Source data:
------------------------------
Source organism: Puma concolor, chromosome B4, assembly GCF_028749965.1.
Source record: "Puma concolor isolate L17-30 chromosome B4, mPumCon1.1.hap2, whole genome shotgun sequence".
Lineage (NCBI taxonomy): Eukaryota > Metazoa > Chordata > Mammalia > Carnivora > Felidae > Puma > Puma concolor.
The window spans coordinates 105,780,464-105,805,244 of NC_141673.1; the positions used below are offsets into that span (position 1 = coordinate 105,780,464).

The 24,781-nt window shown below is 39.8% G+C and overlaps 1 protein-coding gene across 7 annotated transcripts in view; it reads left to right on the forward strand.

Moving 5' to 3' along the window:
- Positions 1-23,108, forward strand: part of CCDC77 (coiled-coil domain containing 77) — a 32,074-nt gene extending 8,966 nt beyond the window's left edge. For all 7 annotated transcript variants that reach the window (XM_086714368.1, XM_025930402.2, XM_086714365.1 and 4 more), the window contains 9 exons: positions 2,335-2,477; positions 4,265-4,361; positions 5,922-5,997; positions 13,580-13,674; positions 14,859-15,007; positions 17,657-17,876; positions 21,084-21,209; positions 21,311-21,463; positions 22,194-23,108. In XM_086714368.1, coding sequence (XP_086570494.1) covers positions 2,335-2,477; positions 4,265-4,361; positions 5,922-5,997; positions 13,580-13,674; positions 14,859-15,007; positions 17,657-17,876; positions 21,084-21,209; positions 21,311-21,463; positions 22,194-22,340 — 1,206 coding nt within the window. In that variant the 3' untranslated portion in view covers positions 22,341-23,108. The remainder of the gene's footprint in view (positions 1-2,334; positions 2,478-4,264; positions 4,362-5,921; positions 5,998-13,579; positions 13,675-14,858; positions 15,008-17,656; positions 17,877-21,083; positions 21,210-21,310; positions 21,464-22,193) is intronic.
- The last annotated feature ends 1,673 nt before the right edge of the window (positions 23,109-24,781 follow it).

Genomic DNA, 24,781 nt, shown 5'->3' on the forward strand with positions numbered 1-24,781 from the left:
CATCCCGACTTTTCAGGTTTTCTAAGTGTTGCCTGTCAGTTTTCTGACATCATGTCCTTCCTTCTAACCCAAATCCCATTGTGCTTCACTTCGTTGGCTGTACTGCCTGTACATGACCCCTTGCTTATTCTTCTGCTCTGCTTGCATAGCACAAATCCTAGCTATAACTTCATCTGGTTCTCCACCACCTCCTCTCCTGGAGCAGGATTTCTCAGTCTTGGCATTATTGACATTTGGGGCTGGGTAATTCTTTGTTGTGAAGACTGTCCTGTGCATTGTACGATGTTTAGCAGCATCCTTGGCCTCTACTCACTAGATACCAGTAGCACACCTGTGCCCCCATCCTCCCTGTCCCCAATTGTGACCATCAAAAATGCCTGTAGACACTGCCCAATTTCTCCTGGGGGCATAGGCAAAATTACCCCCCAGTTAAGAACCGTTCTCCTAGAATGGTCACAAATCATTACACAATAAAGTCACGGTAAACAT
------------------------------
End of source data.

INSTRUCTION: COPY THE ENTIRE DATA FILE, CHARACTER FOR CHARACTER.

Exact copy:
Source organism: Puma concolor, chromosome B4, assembly GCF_028749965.1.
Source record: "Puma concolor isolate L17-30 chromosome B4, mPumCon1.1.hap2, whole genome shotgun sequence".
Lineage (NCBI taxonomy): Eukaryota > Metazoa > Chordata > Mammalia > Carnivora > Felidae > Puma > Puma concolor.
The window spans coordinates 105,780,464-105,805,244 of NC_141673.1; the positions used below are offsets into that span (position 1 = coordinate 105,780,464).

The 24,781-nt window shown below is 39.8% G+C and overlaps 1 protein-coding gene across 7 annotated transcripts in view; it reads left to right on the forward strand.

Moving 5' to 3' along the window:
- Positions 1-23,108, forward strand: part of CCDC77 (coiled-coil domain containing 77) — a 32,074-nt gene extending 8,966 nt beyond the window's left edge. For all 7 annotated transcript variants that reach the window (XM_086714368.1, XM_025930402.2, XM_086714365.1 and 4 more), the window contains 9 exons: positions 2,335-2,477; positions 4,265-4,361; positions 5,922-5,997; positions 13,580-13,674; positions 14,859-15,007; positions 17,657-17,876; positions 21,084-21,209; positions 21,311-21,463; positions 22,194-23,108. In XM_086714368.1, coding sequence (XP_086570494.1) covers positions 2,335-2,477; positions 4,265-4,361; positions 5,922-5,997; positions 13,580-13,674; positions 14,859-15,007; positions 17,657-17,876; positions 21,084-21,209; positions 21,311-21,463; positions 22,194-22,340 — 1,206 coding nt within the window. In that variant the 3' untranslated portion in view covers positions 22,341-23,108. The remainder of the gene's footprint in view (positions 1-2,334; positions 2,478-4,264; positions 4,362-5,921; positions 5,998-13,579; positions 13,675-14,858; positions 15,008-17,656; positions 17,877-21,083; positions 21,210-21,310; positions 21,464-22,193) is intronic.
- The last annotated feature ends 1,673 nt before the right edge of the window (positions 23,109-24,781 follow it).

Genomic DNA, 24,781 nt, shown 5'->3' on the forward strand with positions numbered 1-24,781 from the left:
CATCCCGACTTTTCAGGTTTTCTAAGTGTTGCCTGTCAGTTTTCTGACATCATGTCCTTCCTTCTAACCCAAATCCCATTGTGCTTCACTTCGTTGGCTGTACTGCCTGTACATGACCCCTTGCTTATTCTTCTGCTCTGCTTGCATAGCACAAATCCTAGCTATAACTTCATCTGGTTCTCCACCACCTCCTCTCCTGGAGCAGGATTTCTCAGTCTTGGCATTATTGACATTTGGGGCTGGGTAATTCTTTGTTGTGAAGACTGTCCTGTGCATTGTACGATGTTTAGCAGCATCCTTGGCCTCTACTCACTAGATACCAGTAGCACACCTGTGCCCCCATCCTCCCTGTCCCCAATTGTGACCATCAAAAATGCCTGTAGACACTGCCCAATTTCTCCTGGGGGCATAGGCAAAATTACCCCCCAGTTAAGAACCGTTCTCCTAGAATGGTCACAAATCATTACACAATAAAGTCACGGTAAACAT